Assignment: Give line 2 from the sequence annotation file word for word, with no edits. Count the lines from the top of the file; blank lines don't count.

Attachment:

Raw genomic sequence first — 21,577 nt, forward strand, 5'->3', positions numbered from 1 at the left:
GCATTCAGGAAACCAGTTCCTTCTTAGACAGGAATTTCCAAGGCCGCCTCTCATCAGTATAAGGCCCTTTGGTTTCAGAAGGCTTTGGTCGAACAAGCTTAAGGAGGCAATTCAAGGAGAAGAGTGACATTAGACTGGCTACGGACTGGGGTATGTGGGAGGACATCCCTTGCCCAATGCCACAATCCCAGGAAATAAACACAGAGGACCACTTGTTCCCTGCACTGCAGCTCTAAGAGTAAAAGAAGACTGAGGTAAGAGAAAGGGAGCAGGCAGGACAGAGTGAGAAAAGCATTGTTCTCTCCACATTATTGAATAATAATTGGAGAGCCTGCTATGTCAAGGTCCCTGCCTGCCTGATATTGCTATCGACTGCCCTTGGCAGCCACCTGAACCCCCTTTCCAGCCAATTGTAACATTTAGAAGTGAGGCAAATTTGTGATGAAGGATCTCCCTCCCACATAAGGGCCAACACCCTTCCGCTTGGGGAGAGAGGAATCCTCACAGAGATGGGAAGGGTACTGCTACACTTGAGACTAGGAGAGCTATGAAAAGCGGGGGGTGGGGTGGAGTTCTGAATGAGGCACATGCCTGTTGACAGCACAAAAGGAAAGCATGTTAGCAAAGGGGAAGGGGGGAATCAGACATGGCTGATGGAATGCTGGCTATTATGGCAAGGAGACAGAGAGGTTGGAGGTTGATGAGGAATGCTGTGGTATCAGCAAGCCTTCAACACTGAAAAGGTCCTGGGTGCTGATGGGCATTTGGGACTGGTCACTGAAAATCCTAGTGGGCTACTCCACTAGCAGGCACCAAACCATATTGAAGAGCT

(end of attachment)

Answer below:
GCATTCAGGAAACCAGTTCCTTCTTAGACAGGAATTTCCAAGGCCGCCTCTCATCAGTATAAGGCCCTTTGGTTTCAGAAGGCTTTGGTCGAACAAGCTTAAGGAGGCAATTCAAGGAGAAGAGTGACATTAGACTGGCTACGGACTGGGGTATGTGGGAGGACATCCCTTGCCCAATGCCACAATCCCAGGAAATAAACACAGAGGACCACTTGTTCCCTGCACTGCAGCTCTAAGAGTAAAAGAAGACTGAGGTAAGAGAAAGGGAGCAGGCAGGACAGAGTGAGAAAAGCATTGTTCTCTCCACATTATTGAATAATAATTGGAGAGCCTGCTATGTCAAGGTCCCTGCCTGCCTGATATTGCTATCGACTGCCCTTGGCAGCCACCTGAACCCCCTTTCCAGCCAATTGTAACATTTAGAAGTGAGGCAAATTTGTGATGAAGGATCTCCCTCCCACATAAGGGCCAACACCCTTCCGCTTGGGGAGAGAGGAATCCTCACAGAGATGGGAAGGGTACTGCTACACTTGAGACTAGGAGAGCTATGAAAAGCGGGGGGTGGGGTGGAGTTCTGAATGAGGCACATGCCTGTTGACAGCACAAAAGGAAAGCATGTTAGCAAAGGGGAAGGGGGGAATCAGACATGGCTGATGGAATGCTGGCTATTATGGCAAGGAGACAGAGAGGTTGGAGGTTGATGAGGAATGCTGTGGTATCAGCAAGCCTTCAACACTGAAAAGGTCCTGGGTGCTGATGGGCATTTGGGACTGGTCACTGAAAATCCTAGTGGGCTACTCCACTAGCAGGCACCAAACCATATTGAAGAGCT